Drag marks happen when a solid particle hangs up on the edge of the blade or wire and is pushed through the soap. There is no way to avoid this if there are particles in the soap, like ground coffee, pumice, dried herbs or petals, etc. If the solids were only on the top of the soap, you could cut the loaf from side to side to minimize the drag marks, but even then there will be some marks.
As far as the bottom of the soap breaking off, there are two things to look into. One is perhaps you're waiting too long to cut and the soap is getting a bit more brittle as time goes by. You might cut a little sooner when the soap is more pliable. This issue might also be related to the blend of fats you're using -- for example a soap high in lard is usually fairly pliable so it's pretty tolerant of when it is cut, but a soap high in coconut or tallow tends to be more brittle and needs to be cut fairly soon.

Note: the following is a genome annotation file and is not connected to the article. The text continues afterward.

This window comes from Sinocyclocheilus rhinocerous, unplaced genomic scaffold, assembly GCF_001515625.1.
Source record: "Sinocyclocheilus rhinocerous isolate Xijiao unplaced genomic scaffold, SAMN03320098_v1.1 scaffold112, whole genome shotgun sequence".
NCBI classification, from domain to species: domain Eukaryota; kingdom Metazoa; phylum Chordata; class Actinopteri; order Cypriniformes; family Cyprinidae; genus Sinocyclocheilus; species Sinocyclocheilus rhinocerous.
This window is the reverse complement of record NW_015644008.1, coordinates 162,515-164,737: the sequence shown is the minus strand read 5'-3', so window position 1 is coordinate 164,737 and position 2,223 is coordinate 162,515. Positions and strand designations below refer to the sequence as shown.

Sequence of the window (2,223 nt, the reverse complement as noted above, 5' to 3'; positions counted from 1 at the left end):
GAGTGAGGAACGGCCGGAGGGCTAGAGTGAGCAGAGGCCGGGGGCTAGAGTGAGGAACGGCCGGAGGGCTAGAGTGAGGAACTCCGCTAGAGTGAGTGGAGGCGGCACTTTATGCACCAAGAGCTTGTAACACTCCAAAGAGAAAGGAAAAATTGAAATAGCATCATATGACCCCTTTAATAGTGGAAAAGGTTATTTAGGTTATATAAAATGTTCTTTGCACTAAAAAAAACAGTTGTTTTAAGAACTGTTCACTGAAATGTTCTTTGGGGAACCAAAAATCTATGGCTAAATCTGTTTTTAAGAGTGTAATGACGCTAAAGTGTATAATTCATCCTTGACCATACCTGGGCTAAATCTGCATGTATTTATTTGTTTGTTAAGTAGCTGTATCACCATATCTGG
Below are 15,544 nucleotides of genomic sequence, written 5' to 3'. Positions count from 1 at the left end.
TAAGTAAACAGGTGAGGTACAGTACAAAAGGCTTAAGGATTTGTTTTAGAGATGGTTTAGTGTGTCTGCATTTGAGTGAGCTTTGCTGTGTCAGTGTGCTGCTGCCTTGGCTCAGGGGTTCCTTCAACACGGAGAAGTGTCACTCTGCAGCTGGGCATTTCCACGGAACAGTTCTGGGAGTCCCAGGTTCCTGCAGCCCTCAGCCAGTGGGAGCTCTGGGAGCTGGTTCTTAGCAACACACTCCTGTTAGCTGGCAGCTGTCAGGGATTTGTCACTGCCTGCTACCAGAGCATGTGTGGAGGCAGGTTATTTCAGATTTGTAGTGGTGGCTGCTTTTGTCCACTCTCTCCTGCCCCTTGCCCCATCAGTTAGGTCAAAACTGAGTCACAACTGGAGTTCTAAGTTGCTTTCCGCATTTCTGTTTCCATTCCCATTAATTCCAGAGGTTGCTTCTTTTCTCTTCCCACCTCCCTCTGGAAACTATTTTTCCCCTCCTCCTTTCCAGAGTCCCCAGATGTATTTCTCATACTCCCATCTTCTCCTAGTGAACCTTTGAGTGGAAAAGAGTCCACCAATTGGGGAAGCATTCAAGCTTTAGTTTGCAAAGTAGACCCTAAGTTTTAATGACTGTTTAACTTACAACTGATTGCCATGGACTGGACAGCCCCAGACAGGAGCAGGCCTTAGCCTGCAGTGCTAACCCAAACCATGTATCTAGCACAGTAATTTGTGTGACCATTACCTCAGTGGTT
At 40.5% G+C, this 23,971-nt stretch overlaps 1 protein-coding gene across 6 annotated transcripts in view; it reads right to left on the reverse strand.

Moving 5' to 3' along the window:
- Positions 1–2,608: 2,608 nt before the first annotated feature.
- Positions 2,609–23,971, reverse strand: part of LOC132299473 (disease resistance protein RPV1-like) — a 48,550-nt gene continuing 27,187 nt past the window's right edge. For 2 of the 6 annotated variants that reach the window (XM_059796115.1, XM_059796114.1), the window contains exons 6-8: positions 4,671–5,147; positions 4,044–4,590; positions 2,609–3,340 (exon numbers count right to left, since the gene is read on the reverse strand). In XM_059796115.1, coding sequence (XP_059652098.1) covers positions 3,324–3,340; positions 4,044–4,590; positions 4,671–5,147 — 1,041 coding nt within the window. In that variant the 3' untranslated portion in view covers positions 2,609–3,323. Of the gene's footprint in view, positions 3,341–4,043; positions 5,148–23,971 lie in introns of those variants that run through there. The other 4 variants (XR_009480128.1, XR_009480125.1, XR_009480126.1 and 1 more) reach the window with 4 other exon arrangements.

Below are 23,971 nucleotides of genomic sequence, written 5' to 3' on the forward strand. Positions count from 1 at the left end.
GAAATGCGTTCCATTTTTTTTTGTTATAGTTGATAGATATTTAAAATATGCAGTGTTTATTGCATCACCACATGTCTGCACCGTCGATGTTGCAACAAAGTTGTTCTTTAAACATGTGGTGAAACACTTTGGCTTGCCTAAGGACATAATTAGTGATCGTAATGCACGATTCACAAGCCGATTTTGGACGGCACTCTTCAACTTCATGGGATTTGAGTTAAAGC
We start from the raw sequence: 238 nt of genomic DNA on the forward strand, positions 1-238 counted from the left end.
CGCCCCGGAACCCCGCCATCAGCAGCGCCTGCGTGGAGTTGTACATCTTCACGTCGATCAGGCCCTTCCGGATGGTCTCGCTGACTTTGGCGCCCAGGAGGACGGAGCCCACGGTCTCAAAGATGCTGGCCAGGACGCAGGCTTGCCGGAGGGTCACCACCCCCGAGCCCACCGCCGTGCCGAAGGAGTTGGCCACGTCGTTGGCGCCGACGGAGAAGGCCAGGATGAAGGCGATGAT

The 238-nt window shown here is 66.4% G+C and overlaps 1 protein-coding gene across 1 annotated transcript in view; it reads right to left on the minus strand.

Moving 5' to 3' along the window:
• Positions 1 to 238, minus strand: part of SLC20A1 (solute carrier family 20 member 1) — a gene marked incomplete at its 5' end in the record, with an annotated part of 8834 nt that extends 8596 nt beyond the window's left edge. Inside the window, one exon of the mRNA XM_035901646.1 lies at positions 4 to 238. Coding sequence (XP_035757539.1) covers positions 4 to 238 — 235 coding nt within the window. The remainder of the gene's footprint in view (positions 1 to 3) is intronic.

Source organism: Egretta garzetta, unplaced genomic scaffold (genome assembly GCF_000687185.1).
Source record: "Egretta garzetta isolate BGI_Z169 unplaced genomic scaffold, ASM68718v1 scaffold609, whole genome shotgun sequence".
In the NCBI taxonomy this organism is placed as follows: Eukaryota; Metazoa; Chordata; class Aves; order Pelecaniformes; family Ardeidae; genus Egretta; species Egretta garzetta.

Another is perhaps you're pouring the soap when it is very thin. If you are, it may be that the soap becomes a tiny bit more lye heavy on the bottom when it's sitting quietly in the mold in a very liquid state. This issue almost always disappears during cure, but it can make the very bottom a wee bit more brittle than the rest of the loaf.